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Travels with Larry Archive

Rich Lapin to Retire from TAPPI

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Rich Lapin, TAPPI marketing manager, will retire December 21. After 25 years in the paper pigments industry followed by several years of marketing and media consulting assignments, Lapin joined TAPPI as a marketing contractor in February 2006 and went full time in August of that year as an account manager, handling several of the association's major events, including the TAPPI coating and nanotechnology conferences.

A native of Charleston, S.C., Lapin graduated from Washington University in St. Louis with a B.S. degree in Business Administration. He joined Anglo-American Clays (a precursor to Imerys) in January 1974 and left in September 1999. While there, he held roles in export distribution, domestic customer service, marketing services, and marketing communications.

After Anglo-American Clays, Lapin joined an Internet company (WorldWideTesting.com) as marketing manager, and subsequently did contract work for several technology firms, before migrating with a former boss into consulting assignments and then into an Atlanta-based media company (Field Media). He later rejoined the consulting arena by working as a business manager for Grisanti, Galef & Goldress, a corporate renewal ("turnaround") firm.

Married for 37 years, Rich and his wife Gloria have two daughters, Michelle and Sharon. He is an avid recreational bicyclist and is also active with the Georgia Prostate Cancer Coalition as a board member. While at TAPPI, Lapin developed the following document, now a framed display in the lobby of TAPPI's headquarters in Norcross, Ga.:

It's All about Our Volunteers

  1. Volunteers are our customers. Meeting their needs is essential.
  2. Look internally for answers before asking volunteers. Our volunteers' time is limited; help them make the most of it.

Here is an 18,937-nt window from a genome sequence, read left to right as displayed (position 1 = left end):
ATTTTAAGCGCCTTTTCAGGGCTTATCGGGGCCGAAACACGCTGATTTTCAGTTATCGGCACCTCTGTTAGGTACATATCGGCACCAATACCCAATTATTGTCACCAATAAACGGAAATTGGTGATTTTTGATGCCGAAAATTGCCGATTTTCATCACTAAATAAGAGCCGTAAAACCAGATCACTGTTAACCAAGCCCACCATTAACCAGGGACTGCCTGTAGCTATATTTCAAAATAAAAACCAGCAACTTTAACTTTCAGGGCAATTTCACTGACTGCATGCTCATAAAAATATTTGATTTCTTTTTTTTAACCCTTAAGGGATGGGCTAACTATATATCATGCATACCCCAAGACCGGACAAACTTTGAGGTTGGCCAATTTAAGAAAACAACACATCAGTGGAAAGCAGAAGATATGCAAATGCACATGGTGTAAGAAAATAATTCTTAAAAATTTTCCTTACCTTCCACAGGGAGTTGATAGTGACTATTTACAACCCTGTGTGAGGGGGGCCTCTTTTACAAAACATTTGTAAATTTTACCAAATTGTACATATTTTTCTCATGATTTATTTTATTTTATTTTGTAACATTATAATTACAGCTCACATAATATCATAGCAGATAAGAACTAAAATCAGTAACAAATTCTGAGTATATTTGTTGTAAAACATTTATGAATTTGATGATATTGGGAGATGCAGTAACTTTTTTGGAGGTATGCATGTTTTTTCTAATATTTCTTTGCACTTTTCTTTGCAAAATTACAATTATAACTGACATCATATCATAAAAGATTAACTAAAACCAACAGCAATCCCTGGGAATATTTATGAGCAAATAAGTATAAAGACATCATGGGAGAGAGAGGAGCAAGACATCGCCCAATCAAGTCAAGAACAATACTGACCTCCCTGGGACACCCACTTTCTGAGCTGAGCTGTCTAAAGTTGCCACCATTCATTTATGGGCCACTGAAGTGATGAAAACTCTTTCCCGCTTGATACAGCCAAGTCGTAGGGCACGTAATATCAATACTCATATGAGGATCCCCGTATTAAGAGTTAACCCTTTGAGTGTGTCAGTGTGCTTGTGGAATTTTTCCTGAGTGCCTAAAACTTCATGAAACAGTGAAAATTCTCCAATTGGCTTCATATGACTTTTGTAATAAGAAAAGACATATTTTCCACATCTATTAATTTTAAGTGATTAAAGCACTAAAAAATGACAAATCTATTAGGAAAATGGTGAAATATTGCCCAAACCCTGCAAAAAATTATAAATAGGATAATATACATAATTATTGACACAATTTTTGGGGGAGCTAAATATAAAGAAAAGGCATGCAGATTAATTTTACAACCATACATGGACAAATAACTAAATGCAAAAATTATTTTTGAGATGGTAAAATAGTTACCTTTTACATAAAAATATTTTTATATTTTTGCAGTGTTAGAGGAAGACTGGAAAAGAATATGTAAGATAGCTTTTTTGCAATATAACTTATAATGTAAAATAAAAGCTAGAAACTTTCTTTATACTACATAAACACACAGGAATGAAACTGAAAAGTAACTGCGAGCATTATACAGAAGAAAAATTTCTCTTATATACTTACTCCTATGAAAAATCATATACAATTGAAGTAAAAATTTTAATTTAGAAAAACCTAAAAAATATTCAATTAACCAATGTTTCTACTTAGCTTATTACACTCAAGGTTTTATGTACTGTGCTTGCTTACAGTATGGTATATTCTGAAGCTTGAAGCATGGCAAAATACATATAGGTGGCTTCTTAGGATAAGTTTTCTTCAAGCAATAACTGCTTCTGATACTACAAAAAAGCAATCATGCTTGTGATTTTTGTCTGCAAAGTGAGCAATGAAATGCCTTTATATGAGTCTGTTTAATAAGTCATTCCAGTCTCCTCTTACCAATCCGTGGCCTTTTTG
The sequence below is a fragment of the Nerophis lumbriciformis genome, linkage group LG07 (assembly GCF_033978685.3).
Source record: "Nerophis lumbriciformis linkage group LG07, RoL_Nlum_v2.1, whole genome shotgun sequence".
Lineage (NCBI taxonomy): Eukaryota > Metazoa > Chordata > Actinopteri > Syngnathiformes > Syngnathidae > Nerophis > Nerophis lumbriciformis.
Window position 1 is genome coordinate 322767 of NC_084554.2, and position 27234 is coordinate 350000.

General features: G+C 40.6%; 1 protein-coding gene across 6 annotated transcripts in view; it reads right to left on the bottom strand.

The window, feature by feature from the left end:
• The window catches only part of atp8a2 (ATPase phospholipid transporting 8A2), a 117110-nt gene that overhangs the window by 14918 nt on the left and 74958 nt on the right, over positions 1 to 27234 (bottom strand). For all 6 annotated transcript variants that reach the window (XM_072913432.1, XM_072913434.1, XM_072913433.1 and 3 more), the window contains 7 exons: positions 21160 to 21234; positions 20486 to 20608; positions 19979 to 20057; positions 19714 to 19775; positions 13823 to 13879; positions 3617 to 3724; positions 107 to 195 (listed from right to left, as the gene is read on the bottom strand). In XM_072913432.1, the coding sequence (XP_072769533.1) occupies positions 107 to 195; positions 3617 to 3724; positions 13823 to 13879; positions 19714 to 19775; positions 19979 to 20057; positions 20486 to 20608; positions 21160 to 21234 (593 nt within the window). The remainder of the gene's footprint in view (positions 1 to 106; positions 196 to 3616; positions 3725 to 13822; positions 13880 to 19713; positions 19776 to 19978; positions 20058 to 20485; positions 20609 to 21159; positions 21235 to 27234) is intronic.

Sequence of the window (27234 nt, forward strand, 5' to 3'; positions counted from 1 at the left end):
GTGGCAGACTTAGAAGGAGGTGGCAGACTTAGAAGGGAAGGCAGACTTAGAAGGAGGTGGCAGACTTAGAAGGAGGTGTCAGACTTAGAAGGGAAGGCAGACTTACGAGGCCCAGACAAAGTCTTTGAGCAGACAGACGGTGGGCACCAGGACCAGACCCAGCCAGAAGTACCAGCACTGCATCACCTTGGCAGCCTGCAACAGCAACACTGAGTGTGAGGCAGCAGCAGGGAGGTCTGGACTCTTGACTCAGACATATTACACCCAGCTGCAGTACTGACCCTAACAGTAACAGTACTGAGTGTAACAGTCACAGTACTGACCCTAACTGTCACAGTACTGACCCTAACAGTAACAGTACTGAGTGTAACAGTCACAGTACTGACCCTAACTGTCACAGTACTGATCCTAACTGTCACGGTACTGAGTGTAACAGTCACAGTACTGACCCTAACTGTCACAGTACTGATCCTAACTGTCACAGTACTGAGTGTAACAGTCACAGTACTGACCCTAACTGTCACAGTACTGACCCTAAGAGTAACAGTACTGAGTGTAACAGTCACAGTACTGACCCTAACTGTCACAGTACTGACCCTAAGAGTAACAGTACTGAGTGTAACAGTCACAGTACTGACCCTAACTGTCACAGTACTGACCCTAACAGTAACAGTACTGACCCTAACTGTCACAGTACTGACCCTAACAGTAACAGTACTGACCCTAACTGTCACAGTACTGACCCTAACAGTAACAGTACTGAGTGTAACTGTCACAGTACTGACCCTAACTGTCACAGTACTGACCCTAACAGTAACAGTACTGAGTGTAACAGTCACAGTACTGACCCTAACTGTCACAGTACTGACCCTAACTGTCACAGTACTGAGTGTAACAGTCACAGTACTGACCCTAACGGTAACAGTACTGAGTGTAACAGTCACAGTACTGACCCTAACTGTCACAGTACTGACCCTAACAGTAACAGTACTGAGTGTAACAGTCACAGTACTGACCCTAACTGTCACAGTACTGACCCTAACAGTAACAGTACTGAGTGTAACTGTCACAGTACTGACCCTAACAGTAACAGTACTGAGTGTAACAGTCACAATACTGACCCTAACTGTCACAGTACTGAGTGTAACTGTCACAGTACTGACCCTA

3. Work to build trust and partnerships with volunteer groups. Take the time to learn about the business environment in which the volunteers work. Volunteers can be great teachers.
  4. Understand that volunteers sometimes have little time to commit to volunteer activities.
  5. Work to understand our volunteers' various needs and expand the value they receive from TAPPI. They participate for a wide variety of reasons.
  6. Remember: volunteers who retire from the workforce don't necessarily retire from a desire to "give back."
  7. Actively seek the opinions of volunteers – every day, with every interaction. Volunteers want to participate and, like all of us, they want to be HEARD.
  8. Respond to ALL volunteer communication within 24 hours of receipt – sooner if possible.
  9. It's your job to find ways for volunteers to get the most out of their volunteer time with TAPPI.
  10. Don't surprise volunteers with changes or announcements. Seek "buy-in" first.
  11. Prepare for meetings, anticipate volunteer needs and respond proactively.
  12. Avoid saying "no" to a volunteer suggestion, commit to study it. Consider whether alternative solutions or funding sources can meet everyone's needs.
  13. Be positive about your job – don't complain.
  14. Always, Always, Always do what you say you will do and never push "your" work onto volunteers.
  15.  Volunteers are TAPPI's heroes! Providing public recognition in front of their peers is often one of the greatest awards they can receive.


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